- Review words - Retrieve past words sent chronologically and grouped by list.
- List creation - Retrieve all words (to create a new list).
Below, I'll walk through designing the data model for the first two access patterns.
Selecting primary keys
Now it's time to get into the actual table design! The first step is deciding on primary keys. The primary key is the unique identifier for the items in your database. A primary key can be made up of a single partition key, or it can be a composite primary key with a partition key and a sort key for more granular queries. You always need to know an item's partition key in order to query for it in DynamoDB, so designing good primary keys is critical.
Many of the getting started tutorials for DynamoDB feature table structures that are very human-readable, like this music database (Partition key -
Artist, Sort key -
SongTitle) or my original table design (Partition key -
ListId, Sort key -
SubscriberEmail). In order to combine multiple types of data into your database, you're going to need to pack more information into your primary keys, or 'overload' them.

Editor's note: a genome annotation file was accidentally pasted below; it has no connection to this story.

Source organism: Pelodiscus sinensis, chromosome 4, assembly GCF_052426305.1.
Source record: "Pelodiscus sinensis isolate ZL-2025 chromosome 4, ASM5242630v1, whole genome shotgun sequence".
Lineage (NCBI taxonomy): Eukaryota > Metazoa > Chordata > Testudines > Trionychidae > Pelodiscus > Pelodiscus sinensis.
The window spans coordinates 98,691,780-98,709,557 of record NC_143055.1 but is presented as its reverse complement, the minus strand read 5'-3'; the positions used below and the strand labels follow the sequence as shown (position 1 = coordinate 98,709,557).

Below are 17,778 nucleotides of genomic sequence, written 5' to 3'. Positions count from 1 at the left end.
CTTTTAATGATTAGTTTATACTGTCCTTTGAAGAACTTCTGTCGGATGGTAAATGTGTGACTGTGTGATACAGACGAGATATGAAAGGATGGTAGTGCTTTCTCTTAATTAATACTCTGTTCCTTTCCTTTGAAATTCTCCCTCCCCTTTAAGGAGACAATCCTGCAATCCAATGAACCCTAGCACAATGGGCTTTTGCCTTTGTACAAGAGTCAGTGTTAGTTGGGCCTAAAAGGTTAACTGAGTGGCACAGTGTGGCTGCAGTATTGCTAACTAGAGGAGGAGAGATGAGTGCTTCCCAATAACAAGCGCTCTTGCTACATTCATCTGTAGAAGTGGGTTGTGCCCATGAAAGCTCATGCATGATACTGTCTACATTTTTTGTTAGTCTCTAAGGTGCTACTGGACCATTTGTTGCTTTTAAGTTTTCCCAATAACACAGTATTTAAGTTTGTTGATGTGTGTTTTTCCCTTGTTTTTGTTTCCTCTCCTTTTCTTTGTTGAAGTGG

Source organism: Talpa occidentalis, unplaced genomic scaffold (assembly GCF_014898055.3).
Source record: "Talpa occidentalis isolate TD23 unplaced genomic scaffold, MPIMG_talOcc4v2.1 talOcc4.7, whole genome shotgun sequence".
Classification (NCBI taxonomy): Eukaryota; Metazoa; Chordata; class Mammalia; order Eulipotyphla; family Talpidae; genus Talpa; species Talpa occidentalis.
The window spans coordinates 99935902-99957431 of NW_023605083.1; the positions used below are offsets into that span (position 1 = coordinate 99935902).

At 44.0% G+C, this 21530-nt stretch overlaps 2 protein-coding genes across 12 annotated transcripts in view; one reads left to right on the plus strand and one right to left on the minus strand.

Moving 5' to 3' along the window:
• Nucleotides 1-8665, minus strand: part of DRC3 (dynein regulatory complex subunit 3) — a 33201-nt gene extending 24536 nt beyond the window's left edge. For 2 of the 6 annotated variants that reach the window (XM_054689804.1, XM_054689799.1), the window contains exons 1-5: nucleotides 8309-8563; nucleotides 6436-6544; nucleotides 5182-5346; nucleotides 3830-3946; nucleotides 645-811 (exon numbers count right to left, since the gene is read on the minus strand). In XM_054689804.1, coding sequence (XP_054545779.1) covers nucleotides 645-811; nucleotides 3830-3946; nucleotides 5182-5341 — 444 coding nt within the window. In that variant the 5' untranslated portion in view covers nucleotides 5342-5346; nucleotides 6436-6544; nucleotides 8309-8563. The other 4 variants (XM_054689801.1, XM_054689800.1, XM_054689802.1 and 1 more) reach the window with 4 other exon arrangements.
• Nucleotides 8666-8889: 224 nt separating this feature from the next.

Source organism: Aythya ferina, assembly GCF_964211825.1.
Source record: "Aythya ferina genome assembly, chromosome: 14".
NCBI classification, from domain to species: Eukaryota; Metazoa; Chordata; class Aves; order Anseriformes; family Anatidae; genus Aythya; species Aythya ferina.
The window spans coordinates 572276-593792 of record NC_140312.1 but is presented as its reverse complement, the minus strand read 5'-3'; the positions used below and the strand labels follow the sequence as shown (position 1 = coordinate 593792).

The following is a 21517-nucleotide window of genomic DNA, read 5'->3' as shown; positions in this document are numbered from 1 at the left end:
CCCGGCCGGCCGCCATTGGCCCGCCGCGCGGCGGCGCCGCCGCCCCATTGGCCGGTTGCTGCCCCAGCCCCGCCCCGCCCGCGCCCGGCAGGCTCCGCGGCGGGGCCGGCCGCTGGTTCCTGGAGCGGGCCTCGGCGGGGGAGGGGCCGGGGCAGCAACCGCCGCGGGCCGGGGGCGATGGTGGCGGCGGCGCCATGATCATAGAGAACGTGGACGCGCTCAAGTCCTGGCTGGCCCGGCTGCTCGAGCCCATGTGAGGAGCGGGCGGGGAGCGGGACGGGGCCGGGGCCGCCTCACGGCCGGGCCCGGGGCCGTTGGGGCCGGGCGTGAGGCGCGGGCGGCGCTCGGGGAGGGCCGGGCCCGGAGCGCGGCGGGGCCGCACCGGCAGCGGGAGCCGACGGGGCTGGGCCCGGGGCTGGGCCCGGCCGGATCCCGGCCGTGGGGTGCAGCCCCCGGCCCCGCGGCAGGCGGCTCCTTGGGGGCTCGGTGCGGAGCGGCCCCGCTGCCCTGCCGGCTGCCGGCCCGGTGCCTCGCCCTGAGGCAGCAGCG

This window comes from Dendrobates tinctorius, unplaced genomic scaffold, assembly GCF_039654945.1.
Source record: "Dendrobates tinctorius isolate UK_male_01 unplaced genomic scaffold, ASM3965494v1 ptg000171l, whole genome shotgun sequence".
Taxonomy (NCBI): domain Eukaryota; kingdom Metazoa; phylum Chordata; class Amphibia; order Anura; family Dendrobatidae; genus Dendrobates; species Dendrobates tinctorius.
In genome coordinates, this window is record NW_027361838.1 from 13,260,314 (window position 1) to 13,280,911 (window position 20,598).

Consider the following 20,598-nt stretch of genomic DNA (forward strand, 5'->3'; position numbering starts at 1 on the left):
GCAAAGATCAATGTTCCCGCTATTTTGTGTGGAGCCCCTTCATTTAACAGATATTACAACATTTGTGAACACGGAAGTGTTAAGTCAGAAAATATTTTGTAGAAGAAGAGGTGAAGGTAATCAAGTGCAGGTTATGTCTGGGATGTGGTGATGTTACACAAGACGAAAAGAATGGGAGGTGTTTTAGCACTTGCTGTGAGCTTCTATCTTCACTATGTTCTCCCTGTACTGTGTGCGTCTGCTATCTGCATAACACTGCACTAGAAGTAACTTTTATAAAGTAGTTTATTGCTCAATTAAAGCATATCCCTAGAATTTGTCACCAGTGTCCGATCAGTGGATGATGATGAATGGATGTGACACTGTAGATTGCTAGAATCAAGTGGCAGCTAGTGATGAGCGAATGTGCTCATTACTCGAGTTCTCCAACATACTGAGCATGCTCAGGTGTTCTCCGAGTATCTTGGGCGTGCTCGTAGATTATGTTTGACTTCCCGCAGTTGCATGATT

You can do this by setting partition key to the generic
PK and sort key to
SK and then designing primary keys for different data types (ex, partition keys for users look like
USER#12345 and for lists look like
LIST#12345). Here is the basic primary key design I created for storing each users' metadata. You might wonder why the PK and SK for user metadata are the same, but you'll see why in the following table screenshot.
Let's expand on this by taking a look at one of my access patterns - generating an individual user's profile page. On a user's profile page, I want users to be able to see all their details - their user name and avatar, their subscriptions, and in the future their quiz results and practice sentences for the past week. This is the user interface I want to create: